Etude sur le Brésil, exemple d'un pays du Sud, Document an anglais (4 pages)
The term « South » which today designates the southern developing countries as opposed to the northern, more industrialized nations, finds its origins in the phrase « Third World » first used in 1952 by the demographer Alfred Sauvy in an article entitled « Three Worlds, One Planet ». The term « Third World » used to designate the poor, newly decolonized countries or those about to become independent, which, in the midst of the Cold War, struggled to define their own identity in a rigorous bipolar globe, where both the United States and the USSR sought to extend their spheres of influence. The « Third World » therefore found its unity in « Non-Alignement », which it proclaimed in April 1955 at the Bandung Conference (Indonesia). At the time, all third-world countries shared the same characteristics: a booming and mainly rural population, widespread poverty and hunger as well as an underdeveloped and undiversified economy. Today, the notion of the « South » is becoming more and more complex, due to the unequal development of its members. The East Asian Dragons, which were once members of the « South », have become leading players on the international scene, thanks to an impressive economic development. Similarly the petrol-producing countries have entered an era of prosperity thanks to the increasing demand for oil. Meanwhile, South America has had to struggle to enter the globalization process, and Sub-Saharan Africa has been sinking into a series of crises it has still not overcome today. The diversity of the South thus makes it more difficult to define a typical southern profile, yet we will analyze to what extent Brazil and its development are typical of a country of the South.
[...] Whereas these first figures show Brazil's considerable development over the last few decades, the widespread poverty and the unequal distribution of income remind us that Brazil still belongs to the developing world. First of all Brazil is affected by unequal regional development. The considerable differences in terms of social and economic conditions within the Brazilian territory enables us to distinguish three main areas of development. First the Brazil” from the Nordeste to Rio de Janeiro, is still very rural and its population is often very poor. Secondly the Brazil” of the south and south-east produces 76% of the countries GNP, with 57% of the population on only 18% of the land. [...]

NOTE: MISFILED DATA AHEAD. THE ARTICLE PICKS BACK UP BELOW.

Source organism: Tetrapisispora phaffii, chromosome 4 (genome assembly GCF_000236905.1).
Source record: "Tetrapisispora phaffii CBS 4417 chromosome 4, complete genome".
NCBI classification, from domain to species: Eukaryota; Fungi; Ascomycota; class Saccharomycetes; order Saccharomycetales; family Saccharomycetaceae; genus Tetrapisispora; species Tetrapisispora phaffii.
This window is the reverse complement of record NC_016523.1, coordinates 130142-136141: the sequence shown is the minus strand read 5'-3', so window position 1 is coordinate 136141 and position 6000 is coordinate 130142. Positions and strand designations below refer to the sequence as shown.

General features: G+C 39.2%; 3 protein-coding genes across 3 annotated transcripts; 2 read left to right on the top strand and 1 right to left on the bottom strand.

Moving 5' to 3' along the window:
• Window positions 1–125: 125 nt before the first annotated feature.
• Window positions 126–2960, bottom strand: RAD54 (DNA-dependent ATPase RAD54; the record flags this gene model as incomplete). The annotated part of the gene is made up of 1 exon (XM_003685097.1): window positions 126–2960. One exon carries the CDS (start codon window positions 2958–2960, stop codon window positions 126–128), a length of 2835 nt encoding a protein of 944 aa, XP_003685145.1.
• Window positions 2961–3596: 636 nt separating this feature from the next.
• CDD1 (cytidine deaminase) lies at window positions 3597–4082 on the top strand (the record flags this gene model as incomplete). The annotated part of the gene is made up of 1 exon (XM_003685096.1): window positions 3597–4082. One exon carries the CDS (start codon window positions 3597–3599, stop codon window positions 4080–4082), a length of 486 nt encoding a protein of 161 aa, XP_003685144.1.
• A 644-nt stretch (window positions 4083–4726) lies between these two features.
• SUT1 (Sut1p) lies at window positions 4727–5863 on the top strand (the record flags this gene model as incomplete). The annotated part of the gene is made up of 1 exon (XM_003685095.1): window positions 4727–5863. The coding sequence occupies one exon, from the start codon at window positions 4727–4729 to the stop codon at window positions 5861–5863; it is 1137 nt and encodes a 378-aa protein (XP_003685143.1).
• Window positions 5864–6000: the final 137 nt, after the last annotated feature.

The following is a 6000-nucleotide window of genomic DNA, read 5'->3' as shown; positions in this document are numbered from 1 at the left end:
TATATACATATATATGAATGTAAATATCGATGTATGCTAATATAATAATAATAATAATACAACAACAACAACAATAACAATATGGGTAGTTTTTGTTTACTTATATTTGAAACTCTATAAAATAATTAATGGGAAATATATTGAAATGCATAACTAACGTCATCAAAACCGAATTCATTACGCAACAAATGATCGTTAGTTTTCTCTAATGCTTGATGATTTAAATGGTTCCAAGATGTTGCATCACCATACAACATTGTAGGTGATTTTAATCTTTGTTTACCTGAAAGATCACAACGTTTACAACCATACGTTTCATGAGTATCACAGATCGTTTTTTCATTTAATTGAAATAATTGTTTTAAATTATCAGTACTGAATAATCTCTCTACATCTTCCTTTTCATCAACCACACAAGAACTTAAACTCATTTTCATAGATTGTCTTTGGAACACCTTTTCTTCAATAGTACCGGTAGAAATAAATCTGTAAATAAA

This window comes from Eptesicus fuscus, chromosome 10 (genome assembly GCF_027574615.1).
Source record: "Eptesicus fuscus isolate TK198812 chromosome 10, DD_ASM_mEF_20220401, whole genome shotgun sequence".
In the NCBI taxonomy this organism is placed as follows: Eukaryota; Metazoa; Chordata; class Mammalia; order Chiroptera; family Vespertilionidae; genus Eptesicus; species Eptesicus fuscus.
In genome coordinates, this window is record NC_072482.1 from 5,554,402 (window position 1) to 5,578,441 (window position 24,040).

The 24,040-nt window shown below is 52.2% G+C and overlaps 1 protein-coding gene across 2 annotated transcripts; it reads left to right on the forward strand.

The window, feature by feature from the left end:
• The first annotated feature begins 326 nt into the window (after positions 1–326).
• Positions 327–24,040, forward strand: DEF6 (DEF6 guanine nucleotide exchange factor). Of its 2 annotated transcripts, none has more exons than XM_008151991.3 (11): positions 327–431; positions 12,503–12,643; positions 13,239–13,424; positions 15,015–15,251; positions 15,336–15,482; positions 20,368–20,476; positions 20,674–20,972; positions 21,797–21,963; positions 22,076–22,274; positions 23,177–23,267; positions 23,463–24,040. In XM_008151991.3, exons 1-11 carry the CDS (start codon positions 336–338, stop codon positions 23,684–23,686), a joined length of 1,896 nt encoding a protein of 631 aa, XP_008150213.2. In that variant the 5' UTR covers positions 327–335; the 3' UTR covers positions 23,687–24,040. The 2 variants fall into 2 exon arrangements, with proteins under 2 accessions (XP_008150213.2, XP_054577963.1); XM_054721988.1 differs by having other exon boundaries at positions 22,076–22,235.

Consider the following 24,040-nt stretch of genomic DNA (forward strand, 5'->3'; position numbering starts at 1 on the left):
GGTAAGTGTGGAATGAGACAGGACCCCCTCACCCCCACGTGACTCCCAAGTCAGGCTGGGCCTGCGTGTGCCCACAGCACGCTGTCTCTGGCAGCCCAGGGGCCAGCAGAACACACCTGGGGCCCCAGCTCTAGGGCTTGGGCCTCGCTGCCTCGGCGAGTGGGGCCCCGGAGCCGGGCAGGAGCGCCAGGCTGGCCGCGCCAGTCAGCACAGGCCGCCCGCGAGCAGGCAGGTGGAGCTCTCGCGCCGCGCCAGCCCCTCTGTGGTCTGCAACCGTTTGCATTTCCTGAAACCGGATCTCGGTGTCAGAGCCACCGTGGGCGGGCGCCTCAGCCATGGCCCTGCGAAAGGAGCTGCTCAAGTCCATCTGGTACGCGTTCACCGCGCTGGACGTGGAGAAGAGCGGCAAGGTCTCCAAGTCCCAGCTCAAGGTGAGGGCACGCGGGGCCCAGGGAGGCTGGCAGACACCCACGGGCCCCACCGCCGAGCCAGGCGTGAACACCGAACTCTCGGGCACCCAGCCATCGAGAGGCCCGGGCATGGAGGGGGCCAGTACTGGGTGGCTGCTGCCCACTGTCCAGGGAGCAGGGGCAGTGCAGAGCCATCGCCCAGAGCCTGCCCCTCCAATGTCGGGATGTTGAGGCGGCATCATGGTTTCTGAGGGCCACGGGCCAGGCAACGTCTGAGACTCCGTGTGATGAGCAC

[...] The diversity of the South thus makes it more difficult to define a typical southern profile, yet we will analyze to what extent Brazil and its development are typical of a country of the South. First of all, Brazil is a strong international player, with a relatively developed and diversified economy. Fifth in the world for its land area of over 8.5 million square kilometers and for its population of over 188 million in 2006, it is by far the largest and most populous nation of South America. [...]
[...] Benjamin Maurice® 25/02/08 Geography Research Paper To what extent is Brazil and its development typical of a nation of the South? The term South which today designates the southern developing countries as opposed to the northern, more industrialized nations, finds its origins in the phrase Third World first used in 1952 by the demographer Alfred Sauvy in an article entitled Three Worlds, One Planet The term Third World used to designate the poor, newly decolonized countries or those about to become independent, which, in the midst of the Cold War, struggled to define their own identity in a rigorous bipolar globe, where both the United States and the USSR sought to extend their spheres of influence. [...]
[...] These improvements are also reflected in Brazil's Human Development Index (HDI) as evaluated by the UNDP. The latter has been constantly shooting upwards over the last 30 years. Indeed in 1975 Brazil's HDI was of 0.645 only, in 1985 it flirted with the seven ( 0.698 ) and in 1995 it had gone up to Today, Brazil's HDI has increased by a point and a half a tremendous achievement finally reaching 0.800 in 2006 (the threshold beyond which it is considered high), ranking Brazil 70th out of 177 nations. [...]
[...] Thus Brazil's economy would make one think that Brazil is a developed and more “northern-style” country. However it has not always been so. Brazil, once a Portuguese colony (it became independent in 1825) used to organize its economy in favor of its colonist country, so that is was based on the primary sector and the exploitation of its many natural resources (wood, coffee, sugar, gold, etc Brazil therefore centered its economic development around foreign trade. However the 1929 financial crisis which brought galloping reductions in the European and American consumer demand forced it to reconsider its economic orientations. [...]
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